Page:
1849

In 1849 the North Carolina Railroad was created by act of the legislature to extend that railroad west to Greensboro, High Point, and Charlotte add something

 

Dorothea Dix - In 1849, when the North Carolina State Medical Society was formed, the construction of an institution in the capital, Raleigh, North Carolina , for the care of mentally ill patients was authorized


1850

Joseph J. Davis - He graduated from the law department of the University of North Carolina at Chapel Hill in 1850 and was admitted to the bar the same year, commencing practice in Oxford, North Carolina and later Louisburg, North Carolina

 

Walter Gwynn - In 1850, Gwynn was hired by the North Carolina Rail Road Company as Chief Engineer "Employed on the Surveys and Location of the North Carolina Rail Road, from the commencement of operations to the completion of the location


1853

Walter Gwynn - Between 1853 and 1855, he conducted surveys for the Atlantic & North Carolina Railroad and the Western North Carolina Railroad; and from 1848 to 1855 he was the chief engineer of the Wilmington & Manchester Railroad

 

Charles Manly Stedman - Born in Pittsboro, North Carolina, Stedman moved to Fayetteville, North Carolina, North Carolina with his parents in 1853 where he attended Pittsboro and Donaldson Academies and graduated from the University of North Carolina at Chapel Hill in 1861


1854

Daniel Harvey Hill - In 1854, he joined the faculty of Davidson College, North Carolina, and was, in 1859, made superintendent of the North Carolina Military Institute of Charlotte


1856

Walter Gwynn - Gwynn supervised construction of the North Carolina Railroad until it was completed in early 1856


1860

In 1860 only one North Carolina town, the port city of Wilmington, had a population of more than 10,000 add something

 

North Carolina was known as a 'Slave State' by 1860, in which one-third of the population was enslaved add something


1861

Sion Hart Rogers - American Civil War - During the American Civil War, he served in the Confederate States Army as a lieutenant in the Fourteenth Regiment of North Carolina State Troops in 1861; was commissioned colonel of the Forty-seventh North Carolina Infantry April 8, 1862, and resigned January 5, 1863, upon being elected attorney general of the State of North Carolina

 

Matt Whitaker Ransom - After serving as North Carolina Attorney General and as a member of the North Carolina General Assembly, he was chosen as one of the three commissioners from North Carolina to the Confederate government at Montgomery, Alabama , Alabama in 1861

 

William R. Cox - With North Carolina's secession and the outbreak of the Civil War in early 1861, Cox raised and outfitted the "Ellis Artillery Company

 

Rufus Barringer - When North Carolina seceded from the Union in May 1861, Barringers first loyalty was to his state, even though he'd been opposed to secession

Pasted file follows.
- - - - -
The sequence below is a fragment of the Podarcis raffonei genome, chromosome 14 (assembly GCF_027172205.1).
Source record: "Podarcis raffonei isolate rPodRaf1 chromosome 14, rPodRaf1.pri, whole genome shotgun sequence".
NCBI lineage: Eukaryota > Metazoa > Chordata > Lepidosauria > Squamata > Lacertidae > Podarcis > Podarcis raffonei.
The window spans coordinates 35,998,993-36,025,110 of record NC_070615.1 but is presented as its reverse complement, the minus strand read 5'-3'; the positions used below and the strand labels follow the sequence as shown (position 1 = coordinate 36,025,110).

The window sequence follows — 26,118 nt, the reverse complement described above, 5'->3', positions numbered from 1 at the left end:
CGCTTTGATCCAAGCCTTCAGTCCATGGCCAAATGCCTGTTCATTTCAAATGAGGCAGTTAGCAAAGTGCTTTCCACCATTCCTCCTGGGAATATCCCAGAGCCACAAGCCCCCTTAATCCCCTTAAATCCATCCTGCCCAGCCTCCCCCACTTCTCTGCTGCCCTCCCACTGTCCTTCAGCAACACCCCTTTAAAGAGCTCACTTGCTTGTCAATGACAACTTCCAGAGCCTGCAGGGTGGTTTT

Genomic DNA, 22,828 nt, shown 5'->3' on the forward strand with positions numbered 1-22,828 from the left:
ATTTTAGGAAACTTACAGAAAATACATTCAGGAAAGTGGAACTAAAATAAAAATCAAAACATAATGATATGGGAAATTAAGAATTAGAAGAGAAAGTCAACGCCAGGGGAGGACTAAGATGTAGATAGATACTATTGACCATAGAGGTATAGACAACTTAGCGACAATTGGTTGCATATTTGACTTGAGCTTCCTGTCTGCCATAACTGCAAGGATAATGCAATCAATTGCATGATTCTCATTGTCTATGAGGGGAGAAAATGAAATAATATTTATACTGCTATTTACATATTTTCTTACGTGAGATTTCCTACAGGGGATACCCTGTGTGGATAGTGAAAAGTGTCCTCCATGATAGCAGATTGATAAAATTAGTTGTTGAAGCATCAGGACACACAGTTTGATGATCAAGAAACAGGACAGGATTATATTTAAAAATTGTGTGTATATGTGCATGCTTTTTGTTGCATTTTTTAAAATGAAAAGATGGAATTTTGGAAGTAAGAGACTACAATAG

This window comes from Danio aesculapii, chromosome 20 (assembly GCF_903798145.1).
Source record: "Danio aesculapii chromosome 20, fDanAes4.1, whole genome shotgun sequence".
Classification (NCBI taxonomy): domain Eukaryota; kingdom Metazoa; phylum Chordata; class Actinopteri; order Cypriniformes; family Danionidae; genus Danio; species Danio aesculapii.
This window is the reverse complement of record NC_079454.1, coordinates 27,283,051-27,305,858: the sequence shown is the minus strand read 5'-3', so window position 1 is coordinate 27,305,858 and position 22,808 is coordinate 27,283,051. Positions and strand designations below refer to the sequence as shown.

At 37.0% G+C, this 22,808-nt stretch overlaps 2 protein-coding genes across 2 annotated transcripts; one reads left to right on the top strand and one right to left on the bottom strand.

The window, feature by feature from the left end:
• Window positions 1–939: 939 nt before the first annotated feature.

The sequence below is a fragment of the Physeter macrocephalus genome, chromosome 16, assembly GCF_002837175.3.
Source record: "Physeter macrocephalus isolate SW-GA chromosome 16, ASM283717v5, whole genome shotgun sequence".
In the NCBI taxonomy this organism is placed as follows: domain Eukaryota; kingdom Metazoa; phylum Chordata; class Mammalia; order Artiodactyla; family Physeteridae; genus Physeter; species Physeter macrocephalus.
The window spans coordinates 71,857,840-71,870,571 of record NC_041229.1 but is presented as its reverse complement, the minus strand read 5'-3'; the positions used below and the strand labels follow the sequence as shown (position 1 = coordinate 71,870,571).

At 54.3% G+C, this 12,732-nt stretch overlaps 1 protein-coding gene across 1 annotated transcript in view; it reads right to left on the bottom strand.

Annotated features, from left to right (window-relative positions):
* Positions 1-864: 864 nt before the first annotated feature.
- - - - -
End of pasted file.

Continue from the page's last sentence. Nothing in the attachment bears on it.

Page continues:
Bryan Grimes - He resigned from the commission after the passage of the Ordinance of Secession and joined the Confederate Army as the major of the newly formed 4th North Carolina Infantry on May 16, 1861

 

On May 20, 1861, North Carolina was the last of the Confederate states to declare secession from the Union, 13 days after the Tennessee legislature voted for secession add something

 

The first Confederate soldier to be killed in the Civil War was Private Henry Wyatt from North Carolina, in the Battle of Big Bethel in June 1861 add something

 

Daniel Harvey Hill - Battle of Big Bethel - At the outbreak of the Civil War, D.H. Hill was made colonel of the 1st North Carolina Infantry, at the head of which he won the Battle of Big Bethel, near Fort Monroe, Virginia, on June 10, 1861

 

Joseph Carter Abbott - He was elected to the United States Senate that same year, representing North Carolina in that body for the first time since July 1861, when the state's two senators were expelled following the North Carolina's secession from the Union

 

Ambrose Burnside - Burnside commanded the Coast Division, or North Carolina Expeditionary Force—three brigades assembled in Annapolis, Maryland , Maryland, which formed the nucleus for his future IX Corps—and the Department of North Carolina, from September 1861 until July 1862


1862

Elected in 1862, Governor Zebulon Baird Vance tried to maintain state autonomy against Confederate President Jefferson Davis in Richmond add something

 

Two additional Union Army regiments were raised in the coastal areas of the state, which were occupied by Union forces in 1862 and 1863 add something

 

Nathan George Evans - Evans' Brigade participated in the battles of Second Manassas, South Mountain and Antietam in 1862 and was assigned to Eastern North Carolina to oppose a major Union raid on Kinston, North Carolina and Goldsboro, North Carolina

 

Laurence S. Baker - Peninsula Campaign - He became the lieutenant colonel of the 1st North Carolina Cavalry, and was promoted to colonel on March 1, 1862, leading the cavalry regiment in the 1862 Peninsula Campaign